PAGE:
Nuclear Test Postmortem

Posted by
May 1st, 2010 6:32 am

I was feeling like crap so I figured I’d do a Ludum Dare game to cheer me up. The theme turned out to be crap so I decided to just make a stupid game instead of a good one. I hated working on it and just wanted it to end the whole time, and was totally ignoring it for part of the day. That seems to have helped me avoid getting too focused and prioritize my TODO list so ironically the game turned out okay.

I did get something out of it. I learned how to prioritize features and that it’s really better to do something you want to do as soon as possible instead of waiting for the right time, even if it’s shoddy, because the longer you’re exposed to it the more improvements you can make. But that doesn’t really help because I still felt like crap working on the game, and I still feel like crap whenever I do anything positive, and the ego trip from reading the comments on it doesn’t make up for it in the end.

P.S. On a lighter note, the game was inspired by a Radiolab episode that discussed how fighter pilots performing high G-force maneuvers sometimes lose consciousness and have dreams and out of body experiences. I read that hallucinations can also happen due to sensory deprivation in high altitude flight. Of course, my game isn’t even close to the actual experience, but I thought it was an interesting idea.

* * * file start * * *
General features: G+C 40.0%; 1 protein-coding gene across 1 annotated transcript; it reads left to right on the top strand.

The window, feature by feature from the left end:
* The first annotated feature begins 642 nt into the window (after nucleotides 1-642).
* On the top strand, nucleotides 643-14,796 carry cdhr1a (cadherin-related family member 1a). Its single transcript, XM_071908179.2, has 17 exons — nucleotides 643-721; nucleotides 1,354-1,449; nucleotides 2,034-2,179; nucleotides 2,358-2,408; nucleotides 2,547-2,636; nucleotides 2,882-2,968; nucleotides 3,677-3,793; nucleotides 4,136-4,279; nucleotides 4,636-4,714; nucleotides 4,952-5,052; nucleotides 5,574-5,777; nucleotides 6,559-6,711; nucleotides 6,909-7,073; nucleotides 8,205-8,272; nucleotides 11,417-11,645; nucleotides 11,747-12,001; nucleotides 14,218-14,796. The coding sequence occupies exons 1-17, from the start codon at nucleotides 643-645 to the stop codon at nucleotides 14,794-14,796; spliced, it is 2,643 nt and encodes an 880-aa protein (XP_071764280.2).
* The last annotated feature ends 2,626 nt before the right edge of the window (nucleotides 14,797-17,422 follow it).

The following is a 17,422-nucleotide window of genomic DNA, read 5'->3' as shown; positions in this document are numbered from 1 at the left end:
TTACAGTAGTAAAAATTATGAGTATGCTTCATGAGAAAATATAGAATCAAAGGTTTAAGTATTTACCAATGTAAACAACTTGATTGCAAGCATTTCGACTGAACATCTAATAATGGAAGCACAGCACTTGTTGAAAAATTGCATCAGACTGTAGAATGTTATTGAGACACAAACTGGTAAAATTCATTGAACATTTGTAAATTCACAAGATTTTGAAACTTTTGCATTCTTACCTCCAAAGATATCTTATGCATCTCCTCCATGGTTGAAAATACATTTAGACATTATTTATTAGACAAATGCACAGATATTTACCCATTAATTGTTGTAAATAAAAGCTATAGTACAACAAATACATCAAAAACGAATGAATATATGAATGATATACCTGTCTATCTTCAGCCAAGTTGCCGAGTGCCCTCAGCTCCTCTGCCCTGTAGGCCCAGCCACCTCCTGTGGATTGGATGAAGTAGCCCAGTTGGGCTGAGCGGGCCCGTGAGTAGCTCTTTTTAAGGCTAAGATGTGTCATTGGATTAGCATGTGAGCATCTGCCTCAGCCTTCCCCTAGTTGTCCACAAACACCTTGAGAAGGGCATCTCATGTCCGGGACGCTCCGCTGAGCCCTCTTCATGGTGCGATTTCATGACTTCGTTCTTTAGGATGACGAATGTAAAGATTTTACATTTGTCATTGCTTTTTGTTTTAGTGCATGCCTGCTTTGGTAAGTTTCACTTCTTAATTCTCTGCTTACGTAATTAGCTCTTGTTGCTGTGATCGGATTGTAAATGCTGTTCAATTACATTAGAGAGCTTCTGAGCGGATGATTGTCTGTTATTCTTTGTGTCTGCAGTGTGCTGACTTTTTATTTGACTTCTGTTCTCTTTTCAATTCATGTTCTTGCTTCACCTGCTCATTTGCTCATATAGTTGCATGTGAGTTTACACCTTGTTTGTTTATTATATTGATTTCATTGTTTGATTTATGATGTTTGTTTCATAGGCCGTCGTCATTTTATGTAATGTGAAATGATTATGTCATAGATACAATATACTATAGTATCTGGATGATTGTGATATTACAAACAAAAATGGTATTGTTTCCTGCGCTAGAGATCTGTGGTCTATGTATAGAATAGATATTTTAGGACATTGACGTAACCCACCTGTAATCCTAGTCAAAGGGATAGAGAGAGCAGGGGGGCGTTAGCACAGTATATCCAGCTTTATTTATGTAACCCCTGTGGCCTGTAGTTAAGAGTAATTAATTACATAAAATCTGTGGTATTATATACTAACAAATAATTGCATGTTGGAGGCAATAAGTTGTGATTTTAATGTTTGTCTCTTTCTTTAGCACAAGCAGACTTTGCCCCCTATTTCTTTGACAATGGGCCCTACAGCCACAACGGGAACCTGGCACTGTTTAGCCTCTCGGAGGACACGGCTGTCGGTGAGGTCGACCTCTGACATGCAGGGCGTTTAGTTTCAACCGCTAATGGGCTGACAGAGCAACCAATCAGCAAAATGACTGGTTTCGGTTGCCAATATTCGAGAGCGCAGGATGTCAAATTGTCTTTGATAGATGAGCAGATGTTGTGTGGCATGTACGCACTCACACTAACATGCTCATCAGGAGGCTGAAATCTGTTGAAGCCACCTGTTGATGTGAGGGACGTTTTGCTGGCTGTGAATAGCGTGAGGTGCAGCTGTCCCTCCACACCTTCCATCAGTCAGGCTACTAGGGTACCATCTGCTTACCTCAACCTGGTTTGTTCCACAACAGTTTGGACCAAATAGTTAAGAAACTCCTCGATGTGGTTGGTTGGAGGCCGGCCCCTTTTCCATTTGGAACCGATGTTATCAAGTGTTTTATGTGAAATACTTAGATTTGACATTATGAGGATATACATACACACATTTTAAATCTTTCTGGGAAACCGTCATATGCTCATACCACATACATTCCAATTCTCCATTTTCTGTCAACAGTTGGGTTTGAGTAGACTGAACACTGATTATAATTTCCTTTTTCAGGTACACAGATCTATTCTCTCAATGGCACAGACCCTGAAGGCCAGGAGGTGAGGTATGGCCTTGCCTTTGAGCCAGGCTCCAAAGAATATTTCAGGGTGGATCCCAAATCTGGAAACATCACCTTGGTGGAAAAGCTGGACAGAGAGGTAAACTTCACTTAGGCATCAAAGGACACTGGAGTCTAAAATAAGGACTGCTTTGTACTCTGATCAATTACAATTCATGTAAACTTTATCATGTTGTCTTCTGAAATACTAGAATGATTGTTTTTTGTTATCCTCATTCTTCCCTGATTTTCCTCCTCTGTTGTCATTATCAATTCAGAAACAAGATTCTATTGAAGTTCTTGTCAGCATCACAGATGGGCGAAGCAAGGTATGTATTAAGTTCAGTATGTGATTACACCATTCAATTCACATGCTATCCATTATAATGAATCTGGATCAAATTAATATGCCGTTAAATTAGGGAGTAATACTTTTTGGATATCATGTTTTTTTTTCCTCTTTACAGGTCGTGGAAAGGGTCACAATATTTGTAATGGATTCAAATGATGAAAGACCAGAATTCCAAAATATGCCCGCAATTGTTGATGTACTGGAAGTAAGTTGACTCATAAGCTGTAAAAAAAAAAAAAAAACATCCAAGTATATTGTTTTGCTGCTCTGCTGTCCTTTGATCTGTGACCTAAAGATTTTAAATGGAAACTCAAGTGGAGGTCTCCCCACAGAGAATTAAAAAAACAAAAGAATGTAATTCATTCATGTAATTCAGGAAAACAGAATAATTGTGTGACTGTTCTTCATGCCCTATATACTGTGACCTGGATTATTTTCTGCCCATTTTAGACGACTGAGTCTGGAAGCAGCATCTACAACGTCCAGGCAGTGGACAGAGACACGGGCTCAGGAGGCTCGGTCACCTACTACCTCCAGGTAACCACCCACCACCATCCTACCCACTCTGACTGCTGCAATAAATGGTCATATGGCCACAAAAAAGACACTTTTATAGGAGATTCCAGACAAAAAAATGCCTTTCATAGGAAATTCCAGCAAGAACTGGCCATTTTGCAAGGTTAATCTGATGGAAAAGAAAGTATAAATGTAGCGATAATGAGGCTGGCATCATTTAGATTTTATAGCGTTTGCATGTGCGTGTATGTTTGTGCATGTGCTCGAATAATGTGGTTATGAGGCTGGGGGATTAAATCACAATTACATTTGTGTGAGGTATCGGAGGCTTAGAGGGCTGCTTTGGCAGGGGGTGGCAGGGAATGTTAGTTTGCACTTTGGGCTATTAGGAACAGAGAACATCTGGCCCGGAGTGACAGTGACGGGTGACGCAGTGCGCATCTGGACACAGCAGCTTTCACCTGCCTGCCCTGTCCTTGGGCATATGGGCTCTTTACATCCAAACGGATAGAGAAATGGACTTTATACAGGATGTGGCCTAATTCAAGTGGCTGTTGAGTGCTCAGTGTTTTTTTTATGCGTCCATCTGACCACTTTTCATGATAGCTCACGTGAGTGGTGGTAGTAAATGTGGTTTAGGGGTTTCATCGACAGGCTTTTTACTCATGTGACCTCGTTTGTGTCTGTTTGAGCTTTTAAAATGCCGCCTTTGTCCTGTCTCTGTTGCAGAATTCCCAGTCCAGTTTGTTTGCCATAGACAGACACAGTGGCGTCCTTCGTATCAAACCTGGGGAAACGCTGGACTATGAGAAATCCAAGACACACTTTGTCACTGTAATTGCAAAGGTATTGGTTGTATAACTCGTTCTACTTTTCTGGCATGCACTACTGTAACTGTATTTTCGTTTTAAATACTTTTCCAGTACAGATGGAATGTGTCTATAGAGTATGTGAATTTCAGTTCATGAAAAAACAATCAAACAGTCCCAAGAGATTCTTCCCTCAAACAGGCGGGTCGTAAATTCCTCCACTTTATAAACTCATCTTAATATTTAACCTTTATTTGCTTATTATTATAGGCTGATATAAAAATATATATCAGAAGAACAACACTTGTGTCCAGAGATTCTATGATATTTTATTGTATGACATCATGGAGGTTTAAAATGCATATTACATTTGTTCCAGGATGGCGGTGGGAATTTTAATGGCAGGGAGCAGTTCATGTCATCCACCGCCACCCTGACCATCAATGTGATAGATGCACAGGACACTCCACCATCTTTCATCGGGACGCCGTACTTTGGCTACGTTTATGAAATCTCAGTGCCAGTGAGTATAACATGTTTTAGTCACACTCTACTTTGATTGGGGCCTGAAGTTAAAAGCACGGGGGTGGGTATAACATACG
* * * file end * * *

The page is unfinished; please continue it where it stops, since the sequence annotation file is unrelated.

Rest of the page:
Play Nuclear Test

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2 Responses to “Nuclear Test Postmortem”

  1. madk says:

    I do Ludum Dare because it gives me an excuse to work on a game for a couple days without otherwise busying myself. I enjoy the finished product because I can share it with my friends. (Often when people at my school are playing games in the computer lab, they’re games that I’ve made) It’s also much easier for me to program a game when I’ve already got something running rather than trying to start something from practically scratch so I have some tangible result from my labor, and in LD while I’m coding its beginnings, my competitive spirit keeps me working. Then, when it’s over, I have a great foundation to work with to make a post-compo game.

  2. PsySal says:

    Well… I think you perfectly captured your despondent feelings, albeit inadvertently, in Nuclear Test. At any rate your game was awesome!

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